All I was suggesting is that it seems strange, and somewhat arbitrary, to terminate the existence of dioceses in Yorkshire that are as small, or somewhat larger, than a diocese like Bristol, Portsmouth or Rochester. Presumably, the rationalization that is occurring in Yorkshire is a function of the accelerated decline of the Church, especially in the West Riding. It is quite possible that, where Bradford, Ripon and Wakefield go Bristol, Guildford, Portsmouth and Rochester (say) may follow.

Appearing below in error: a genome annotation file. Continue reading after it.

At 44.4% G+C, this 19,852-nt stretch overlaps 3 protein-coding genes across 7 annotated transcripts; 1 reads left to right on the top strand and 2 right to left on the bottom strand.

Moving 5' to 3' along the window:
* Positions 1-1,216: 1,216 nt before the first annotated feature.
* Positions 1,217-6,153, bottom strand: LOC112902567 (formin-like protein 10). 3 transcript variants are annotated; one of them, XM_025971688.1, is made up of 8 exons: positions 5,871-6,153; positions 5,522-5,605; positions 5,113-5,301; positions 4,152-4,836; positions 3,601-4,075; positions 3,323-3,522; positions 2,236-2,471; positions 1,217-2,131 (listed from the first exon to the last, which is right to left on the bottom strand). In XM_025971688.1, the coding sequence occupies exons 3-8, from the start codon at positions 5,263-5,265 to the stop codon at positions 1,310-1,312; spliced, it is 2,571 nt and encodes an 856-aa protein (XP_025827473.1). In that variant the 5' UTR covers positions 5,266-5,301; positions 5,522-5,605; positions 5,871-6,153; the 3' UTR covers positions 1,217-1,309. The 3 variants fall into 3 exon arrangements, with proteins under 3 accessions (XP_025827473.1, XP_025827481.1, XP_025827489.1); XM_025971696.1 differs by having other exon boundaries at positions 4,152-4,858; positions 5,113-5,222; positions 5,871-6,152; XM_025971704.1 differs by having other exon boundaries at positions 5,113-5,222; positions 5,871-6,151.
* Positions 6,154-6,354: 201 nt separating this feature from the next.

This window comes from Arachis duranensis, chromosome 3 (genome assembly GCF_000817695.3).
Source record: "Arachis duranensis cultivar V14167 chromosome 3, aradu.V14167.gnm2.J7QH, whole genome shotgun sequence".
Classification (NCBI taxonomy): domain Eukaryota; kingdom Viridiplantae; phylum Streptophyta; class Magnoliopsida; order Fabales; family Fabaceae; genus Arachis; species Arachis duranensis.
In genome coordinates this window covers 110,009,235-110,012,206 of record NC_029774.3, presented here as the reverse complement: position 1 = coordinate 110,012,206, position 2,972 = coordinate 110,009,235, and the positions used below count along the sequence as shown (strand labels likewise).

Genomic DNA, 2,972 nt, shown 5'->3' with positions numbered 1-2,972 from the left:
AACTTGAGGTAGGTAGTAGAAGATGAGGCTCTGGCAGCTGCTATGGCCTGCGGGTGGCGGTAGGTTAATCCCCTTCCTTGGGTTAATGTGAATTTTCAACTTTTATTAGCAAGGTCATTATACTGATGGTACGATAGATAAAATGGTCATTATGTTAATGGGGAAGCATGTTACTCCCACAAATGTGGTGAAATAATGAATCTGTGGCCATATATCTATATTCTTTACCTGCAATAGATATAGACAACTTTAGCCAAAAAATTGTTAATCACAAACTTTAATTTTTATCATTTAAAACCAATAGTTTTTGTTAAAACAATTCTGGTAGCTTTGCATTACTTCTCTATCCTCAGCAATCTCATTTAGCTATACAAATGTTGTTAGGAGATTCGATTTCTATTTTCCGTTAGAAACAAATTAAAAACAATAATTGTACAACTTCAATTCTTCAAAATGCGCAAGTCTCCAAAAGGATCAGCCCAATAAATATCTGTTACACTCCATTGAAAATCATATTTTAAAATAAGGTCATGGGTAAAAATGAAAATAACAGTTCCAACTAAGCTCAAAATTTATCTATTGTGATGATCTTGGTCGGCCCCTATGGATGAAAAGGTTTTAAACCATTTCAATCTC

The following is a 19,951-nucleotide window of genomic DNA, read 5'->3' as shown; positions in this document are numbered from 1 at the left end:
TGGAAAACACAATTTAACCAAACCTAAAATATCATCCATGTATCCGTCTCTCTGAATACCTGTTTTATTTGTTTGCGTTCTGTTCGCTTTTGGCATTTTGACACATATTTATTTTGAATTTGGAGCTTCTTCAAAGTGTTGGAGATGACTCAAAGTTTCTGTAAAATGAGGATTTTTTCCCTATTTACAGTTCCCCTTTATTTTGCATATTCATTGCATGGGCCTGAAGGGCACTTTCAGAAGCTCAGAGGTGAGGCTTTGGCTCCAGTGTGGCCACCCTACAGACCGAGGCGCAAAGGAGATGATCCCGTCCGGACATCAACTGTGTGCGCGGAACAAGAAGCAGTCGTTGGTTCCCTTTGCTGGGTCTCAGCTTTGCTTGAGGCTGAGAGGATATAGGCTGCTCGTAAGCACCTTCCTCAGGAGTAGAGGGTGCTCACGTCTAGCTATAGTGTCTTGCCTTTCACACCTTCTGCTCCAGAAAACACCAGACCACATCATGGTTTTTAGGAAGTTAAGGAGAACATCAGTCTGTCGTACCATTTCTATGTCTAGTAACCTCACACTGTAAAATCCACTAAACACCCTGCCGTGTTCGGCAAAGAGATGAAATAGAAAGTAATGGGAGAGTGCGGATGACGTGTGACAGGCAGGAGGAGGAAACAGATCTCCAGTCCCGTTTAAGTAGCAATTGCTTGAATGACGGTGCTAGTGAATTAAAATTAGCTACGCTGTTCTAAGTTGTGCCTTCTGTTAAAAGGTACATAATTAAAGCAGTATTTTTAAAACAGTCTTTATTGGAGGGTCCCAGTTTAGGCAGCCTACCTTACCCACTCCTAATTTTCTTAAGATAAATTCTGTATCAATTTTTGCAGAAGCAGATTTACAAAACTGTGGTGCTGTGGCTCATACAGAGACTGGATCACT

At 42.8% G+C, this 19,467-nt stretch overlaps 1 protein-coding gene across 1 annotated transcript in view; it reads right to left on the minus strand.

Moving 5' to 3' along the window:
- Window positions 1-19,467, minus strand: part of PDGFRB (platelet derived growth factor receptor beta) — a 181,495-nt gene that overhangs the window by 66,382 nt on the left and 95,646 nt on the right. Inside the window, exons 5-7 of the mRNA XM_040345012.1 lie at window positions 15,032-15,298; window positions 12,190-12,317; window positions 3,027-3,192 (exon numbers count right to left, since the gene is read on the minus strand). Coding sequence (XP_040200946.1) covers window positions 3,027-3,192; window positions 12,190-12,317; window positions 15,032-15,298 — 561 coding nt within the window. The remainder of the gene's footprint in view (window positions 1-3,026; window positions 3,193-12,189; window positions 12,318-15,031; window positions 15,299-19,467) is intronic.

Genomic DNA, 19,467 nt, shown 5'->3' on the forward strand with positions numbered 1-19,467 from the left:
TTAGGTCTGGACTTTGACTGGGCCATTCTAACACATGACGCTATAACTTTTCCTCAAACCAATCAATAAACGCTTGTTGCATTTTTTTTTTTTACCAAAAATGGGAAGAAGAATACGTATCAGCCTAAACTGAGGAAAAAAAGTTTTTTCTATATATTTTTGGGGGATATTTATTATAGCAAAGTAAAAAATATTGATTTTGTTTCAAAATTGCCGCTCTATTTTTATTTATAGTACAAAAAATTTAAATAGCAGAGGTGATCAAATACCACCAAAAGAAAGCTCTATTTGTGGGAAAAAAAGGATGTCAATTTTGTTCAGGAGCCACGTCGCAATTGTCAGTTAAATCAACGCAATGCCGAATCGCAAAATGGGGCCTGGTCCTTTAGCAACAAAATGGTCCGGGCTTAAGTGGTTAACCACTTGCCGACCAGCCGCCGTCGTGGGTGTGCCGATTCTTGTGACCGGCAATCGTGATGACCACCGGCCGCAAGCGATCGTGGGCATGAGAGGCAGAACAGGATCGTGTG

As to Rochester (and I am also resident in that diocese) - my understanding is that it encompassed the sub-kingdom of West Kent, which was generally held by the heir to the kingdom of Kent proper (i.e., most of Kent east of the Medway). This is because of the pre-conquest notion of having one bishop per kingdom (thus, Lichfield for Mercia, London for Essex, Selsey for Sussex, etc.). However, the confinement of the diocese to West Kent is misleading - because the sub-kingdom might once have taken in much of Surrey. There is an interesting, albeit brief, discussion of this in Barbara Yorke's important article "Joint Kingship in Kent c 560-795" in the 1983 volume of Archaeologia Cantiana. Saving the removal of Cowden to Chichester, Rainham and Bredhurst to Rochester, Allington to Canterbury (with Linton oscillating between Canterbury and Rochester), and those parishes formerly within Kent that were transferred to the LCC in 1889 (now in Southwark), the boundaries of Rochester are exactly what they were in the Middle Ages. It had a mere 132 parishes before the church extensions of the early nineteenth century. Moreover, the bishops were not masters in much of their own house: the archbishops enjoyed a peculiar jurisdiction over the large and sprawling deanery of Shoreham, comprising some 33 parishes, and a slightly different jurisdiction in Cliffe at Hoo (which was also in the same deanery). This left the bishops with only 97 parishes in three deaneries, plus Haddenham in Buckinghamshire, Isleham in the Isle of Ely and Freckenham in West Suffolk.